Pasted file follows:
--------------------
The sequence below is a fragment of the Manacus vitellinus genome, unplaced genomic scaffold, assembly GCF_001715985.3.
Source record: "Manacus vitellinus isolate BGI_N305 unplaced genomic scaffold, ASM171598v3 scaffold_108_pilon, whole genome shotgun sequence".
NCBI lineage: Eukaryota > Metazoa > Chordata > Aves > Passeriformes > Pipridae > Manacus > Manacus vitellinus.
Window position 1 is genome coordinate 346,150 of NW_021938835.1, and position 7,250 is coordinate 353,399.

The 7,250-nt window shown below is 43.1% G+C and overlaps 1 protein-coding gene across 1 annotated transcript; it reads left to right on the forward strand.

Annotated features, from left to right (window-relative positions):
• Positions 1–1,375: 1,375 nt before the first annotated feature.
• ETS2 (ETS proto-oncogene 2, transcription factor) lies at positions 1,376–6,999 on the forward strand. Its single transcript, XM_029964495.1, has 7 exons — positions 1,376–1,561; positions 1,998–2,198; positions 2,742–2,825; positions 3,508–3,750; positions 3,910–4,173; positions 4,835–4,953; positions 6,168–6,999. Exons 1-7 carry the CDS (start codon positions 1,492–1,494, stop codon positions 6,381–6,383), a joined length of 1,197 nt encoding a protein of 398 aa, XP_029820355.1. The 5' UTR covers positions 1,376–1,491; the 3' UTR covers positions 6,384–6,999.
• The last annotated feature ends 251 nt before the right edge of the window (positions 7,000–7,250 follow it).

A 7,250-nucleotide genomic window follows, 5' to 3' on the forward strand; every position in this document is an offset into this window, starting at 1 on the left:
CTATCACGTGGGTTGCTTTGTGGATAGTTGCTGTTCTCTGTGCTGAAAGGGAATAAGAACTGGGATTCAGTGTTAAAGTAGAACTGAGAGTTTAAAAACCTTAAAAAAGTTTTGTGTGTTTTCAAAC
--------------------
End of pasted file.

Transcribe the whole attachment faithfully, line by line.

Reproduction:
The sequence below is a fragment of the Manacus vitellinus genome, unplaced genomic scaffold, assembly GCF_001715985.3.
Source record: "Manacus vitellinus isolate BGI_N305 unplaced genomic scaffold, ASM171598v3 scaffold_108_pilon, whole genome shotgun sequence".
NCBI lineage: Eukaryota > Metazoa > Chordata > Aves > Passeriformes > Pipridae > Manacus > Manacus vitellinus.
Window position 1 is genome coordinate 346,150 of NW_021938835.1, and position 7,250 is coordinate 353,399.

The 7,250-nt window shown below is 43.1% G+C and overlaps 1 protein-coding gene across 1 annotated transcript; it reads left to right on the forward strand.

Annotated features, from left to right (window-relative positions):
• Positions 1–1,375: 1,375 nt before the first annotated feature.
• ETS2 (ETS proto-oncogene 2, transcription factor) lies at positions 1,376–6,999 on the forward strand. Its single transcript, XM_029964495.1, has 7 exons — positions 1,376–1,561; positions 1,998–2,198; positions 2,742–2,825; positions 3,508–3,750; positions 3,910–4,173; positions 4,835–4,953; positions 6,168–6,999. Exons 1-7 carry the CDS (start codon positions 1,492–1,494, stop codon positions 6,381–6,383), a joined length of 1,197 nt encoding a protein of 398 aa, XP_029820355.1. The 5' UTR covers positions 1,376–1,491; the 3' UTR covers positions 6,384–6,999.
• The last annotated feature ends 251 nt before the right edge of the window (positions 7,000–7,250 follow it).

A 7,250-nucleotide genomic window follows, 5' to 3' on the forward strand; every position in this document is an offset into this window, starting at 1 on the left:
CTATCACGTGGGTTGCTTTGTGGATAGTTGCTGTTCTCTGTGCTGAAAGGGAATAAGAACTGGGATTCAGTGTTAAAGTAGAACTGAGAGTTTAAAAACCTTAAAAAAGTTTTGTGTGTTTTCAAAC